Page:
PHARMACY IN CAIRO — Some of the pharmacies in Cairo, the capital of the central African country of Chad, may be unable to keep pace with the demand for prescription drugs.
The country is struggling to absorb the flood of new medicines that the U.S. announced Tuesday, including a blockbuster antibiotic that can treat pneumonia.
Many of the medications are already in the hands of patients, who are paying high prices to get them.
And some pharmacies are struggling to make up for lost business due to the high cost of the drugs.
“The price of the medicine has increased significantly.
I can’t keep up,” said Ammar Khawam, the pharmacy manager at a local pharmacy in Caire’s southern suburb of Gagat.
Some pharmacies are also running out of the medicines, said Nader Mokhtar, the president of the local association for pharmacies.
Many pharmacies in the central coastal town of Bangui also reported shortages.
The problem, they said, is that some of the doctors and pharmacists in their network are working on contracts that require them to take medication from abroad.
Some of the pharmacy managers told ABC News that there was an increasing number of patients who are unable to pay the higher price because they have not been paid for the medications.
Many of the people who come to pharmacies to get their medicine have been working in their community for years, said Khawham.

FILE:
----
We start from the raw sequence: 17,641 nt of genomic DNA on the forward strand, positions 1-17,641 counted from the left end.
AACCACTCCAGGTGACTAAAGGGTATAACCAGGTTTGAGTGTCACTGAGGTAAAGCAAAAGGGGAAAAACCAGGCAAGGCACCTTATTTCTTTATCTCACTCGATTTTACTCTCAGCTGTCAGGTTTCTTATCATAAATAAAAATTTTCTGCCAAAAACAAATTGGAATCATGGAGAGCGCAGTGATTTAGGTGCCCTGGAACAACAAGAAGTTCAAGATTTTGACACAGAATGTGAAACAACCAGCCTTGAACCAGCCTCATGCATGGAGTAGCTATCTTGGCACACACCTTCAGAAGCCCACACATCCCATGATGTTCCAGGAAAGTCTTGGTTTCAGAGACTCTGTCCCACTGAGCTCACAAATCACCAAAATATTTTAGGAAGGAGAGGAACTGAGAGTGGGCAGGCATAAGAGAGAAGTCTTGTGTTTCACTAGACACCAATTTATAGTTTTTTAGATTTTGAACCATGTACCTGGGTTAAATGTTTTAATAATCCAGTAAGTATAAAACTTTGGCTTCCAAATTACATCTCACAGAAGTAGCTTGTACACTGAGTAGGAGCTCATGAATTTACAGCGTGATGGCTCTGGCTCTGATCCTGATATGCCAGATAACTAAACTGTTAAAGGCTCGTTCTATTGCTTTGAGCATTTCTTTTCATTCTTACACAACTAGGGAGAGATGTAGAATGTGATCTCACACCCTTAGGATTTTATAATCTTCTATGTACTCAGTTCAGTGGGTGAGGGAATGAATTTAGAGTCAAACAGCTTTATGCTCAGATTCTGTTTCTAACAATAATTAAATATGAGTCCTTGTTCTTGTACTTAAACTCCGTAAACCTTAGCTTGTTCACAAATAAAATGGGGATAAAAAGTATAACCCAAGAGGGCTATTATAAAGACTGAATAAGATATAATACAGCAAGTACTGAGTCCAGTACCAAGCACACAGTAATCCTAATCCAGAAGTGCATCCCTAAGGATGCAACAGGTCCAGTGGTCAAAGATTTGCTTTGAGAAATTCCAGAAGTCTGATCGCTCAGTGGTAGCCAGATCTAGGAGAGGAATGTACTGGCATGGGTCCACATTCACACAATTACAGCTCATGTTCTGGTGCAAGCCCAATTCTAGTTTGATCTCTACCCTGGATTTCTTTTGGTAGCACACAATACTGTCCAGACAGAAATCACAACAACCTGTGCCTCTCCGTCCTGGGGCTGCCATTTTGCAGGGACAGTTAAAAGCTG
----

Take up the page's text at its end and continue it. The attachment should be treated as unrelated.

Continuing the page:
Some are doctors, and many are in private practice.
The number of pharmacies in Chad has nearly doubled in the last year, to about 1,300, according to the United Nations.
In a sign that some pharmacies aren’t coping, pharmacies in neighboring Niger, which borders Chad, reported a rise in patient visits, including from neighboring countries like Chad.
Last year, Niger had a total of about 1.5 million visits to the country, according the United States Centers for Disease Control and Prevention.
Last week, Chad and Niger both announced that their borders would be closed to international humanitarian assistance in an attempt to prevent the spread of Ebola.
But many Chadians have still been unable to get treatment from outside the country.
In the United Arab Emirates, a hospital in Dubai, which serves some of Chad’s most vulnerable people, reported that the number of Ebola cases is “increasing daily,” according to a statement from the Ministry of Health.
The UAE is also concerned about the number and types of medicines available in pharmacies.
Last month, the ministry issued a statement saying that some people in the country have been prescribed drugs for a variety of illnesses that do not meet the legal standards for such prescriptions.
“It is imperative that all those who require treatment and who have the means to pay for it, be given a solution,” the statement said.ABC News’ Ben Siegel contributed to this report.